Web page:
That said, as Richard mentions, British coins in terms of grading are still at an early stage and just starting to get global interest compared to the US etc, the 'big' British coins doing very well but they are completely detached form their metal price, so maybe in time if Brits may become more sort after, but that in my opinion is a risky strategy to buy into and they should be collected because you like them but keeping an eye on spot. Can't really comment on the bullion ranges, these probably perform differently.

Edited by SilverMike
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What @richatthecroft said... except I am certainly not more savvy about this excellent hobby! Just like to add that along with the trident the 2017 limited edition coins were the first to display the 'guilloche' pattern to the obverse.

Also having read the last couple of posts above, the out-of-stock prices may not always give a true indication of the price when the coin/s become available. I've noticed that Atkinsons started selling the 1oz gold Griffin nearer to £2000. And it would appear that the out of stock at ATS Bullion is much less https://www.atsbullion.com/one-ounce-gold-coins/   However try clicking on the Griffin or Dragon... (1 x Griffin was in stock yesterday). Follow the leader in supply and demand?

 

 

Edited by kneehow2018
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5 minutes ago, Britannia47 said:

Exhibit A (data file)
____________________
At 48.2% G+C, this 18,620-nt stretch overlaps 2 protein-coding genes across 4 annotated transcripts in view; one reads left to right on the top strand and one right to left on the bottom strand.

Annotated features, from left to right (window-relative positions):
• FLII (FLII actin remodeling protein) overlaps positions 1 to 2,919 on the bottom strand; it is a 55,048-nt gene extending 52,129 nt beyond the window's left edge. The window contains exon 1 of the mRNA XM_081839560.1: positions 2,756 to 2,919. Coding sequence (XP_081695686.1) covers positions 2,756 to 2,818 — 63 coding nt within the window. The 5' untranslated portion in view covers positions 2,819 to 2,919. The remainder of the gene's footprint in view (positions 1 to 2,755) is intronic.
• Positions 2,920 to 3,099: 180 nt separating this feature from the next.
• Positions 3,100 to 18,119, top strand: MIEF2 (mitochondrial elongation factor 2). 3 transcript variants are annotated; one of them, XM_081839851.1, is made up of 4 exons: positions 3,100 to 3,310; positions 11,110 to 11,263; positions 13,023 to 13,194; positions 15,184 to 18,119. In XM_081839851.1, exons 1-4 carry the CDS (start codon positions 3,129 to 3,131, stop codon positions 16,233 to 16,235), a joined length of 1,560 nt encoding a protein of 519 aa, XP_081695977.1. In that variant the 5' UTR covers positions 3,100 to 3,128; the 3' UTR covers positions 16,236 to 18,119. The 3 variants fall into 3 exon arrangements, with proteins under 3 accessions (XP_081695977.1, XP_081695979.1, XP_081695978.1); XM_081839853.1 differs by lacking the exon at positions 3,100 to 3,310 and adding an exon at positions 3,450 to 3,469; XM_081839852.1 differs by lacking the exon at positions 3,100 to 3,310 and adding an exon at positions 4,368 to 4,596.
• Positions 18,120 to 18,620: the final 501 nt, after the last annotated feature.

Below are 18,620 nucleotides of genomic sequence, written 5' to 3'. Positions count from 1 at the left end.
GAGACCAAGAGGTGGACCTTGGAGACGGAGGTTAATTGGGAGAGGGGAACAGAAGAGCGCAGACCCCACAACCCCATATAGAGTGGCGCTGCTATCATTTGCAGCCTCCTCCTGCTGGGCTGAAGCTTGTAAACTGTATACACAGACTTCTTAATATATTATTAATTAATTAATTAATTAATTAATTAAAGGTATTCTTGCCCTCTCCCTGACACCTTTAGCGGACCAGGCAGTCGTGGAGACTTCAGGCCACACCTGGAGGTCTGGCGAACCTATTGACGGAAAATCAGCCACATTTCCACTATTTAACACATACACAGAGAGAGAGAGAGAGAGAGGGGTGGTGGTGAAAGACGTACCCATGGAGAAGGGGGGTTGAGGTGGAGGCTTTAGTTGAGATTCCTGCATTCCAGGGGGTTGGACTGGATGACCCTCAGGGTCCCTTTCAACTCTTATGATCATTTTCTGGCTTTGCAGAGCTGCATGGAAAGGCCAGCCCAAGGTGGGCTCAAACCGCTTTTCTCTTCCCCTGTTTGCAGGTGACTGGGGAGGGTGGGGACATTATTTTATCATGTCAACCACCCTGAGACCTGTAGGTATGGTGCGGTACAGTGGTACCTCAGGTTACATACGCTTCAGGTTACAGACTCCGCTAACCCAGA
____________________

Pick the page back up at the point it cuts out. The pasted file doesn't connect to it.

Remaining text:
Just a quick photo comparison of the first 1987 & the basic 2017.....

 

IMG_2306.JPG

Both beautiful coins in their own way- I prefer the older 22ct Gold, the strike on them is pronounced and they are much more hardy- just a glance at a 999.9¬†Gold Brit¬†seems to leave a mark on them! ūüėā¬†

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17 hours ago, CollectorNo1 said:

Hi...

Thought I would add my pennies worth...the 2017 Britannia's will always command a little more premium as its the 200th anniversary of the Gold sovereign. 

Regards...

So, @ChardsCoinandBullionDealer are making a mistake by pricing them at a small discount, (compared with 2021), rather than a little more premium. Perhaps that 3.9 to 4.2% premium should be slightly higher?

Edited by LawrenceChard
typo

Chards

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16 hours ago, rdhcustance said:

 Hadn't thought of that, but it makes good sense. Thank you.

I notice, however, that  a little bit of added age always makes a difference, even, say, in very recent sovereigns,  for example the 2020s as against the 2021s. I suppose that people simply don't sell something that they have recently bought  perhaps because they are keeping the coins for numismatic reasons or perhaps because they are waiting for a substantial long term rise in the value of gold.

Older does not always translate to higher value. While it does tend to have an influence, there are usually many other factors.

Chards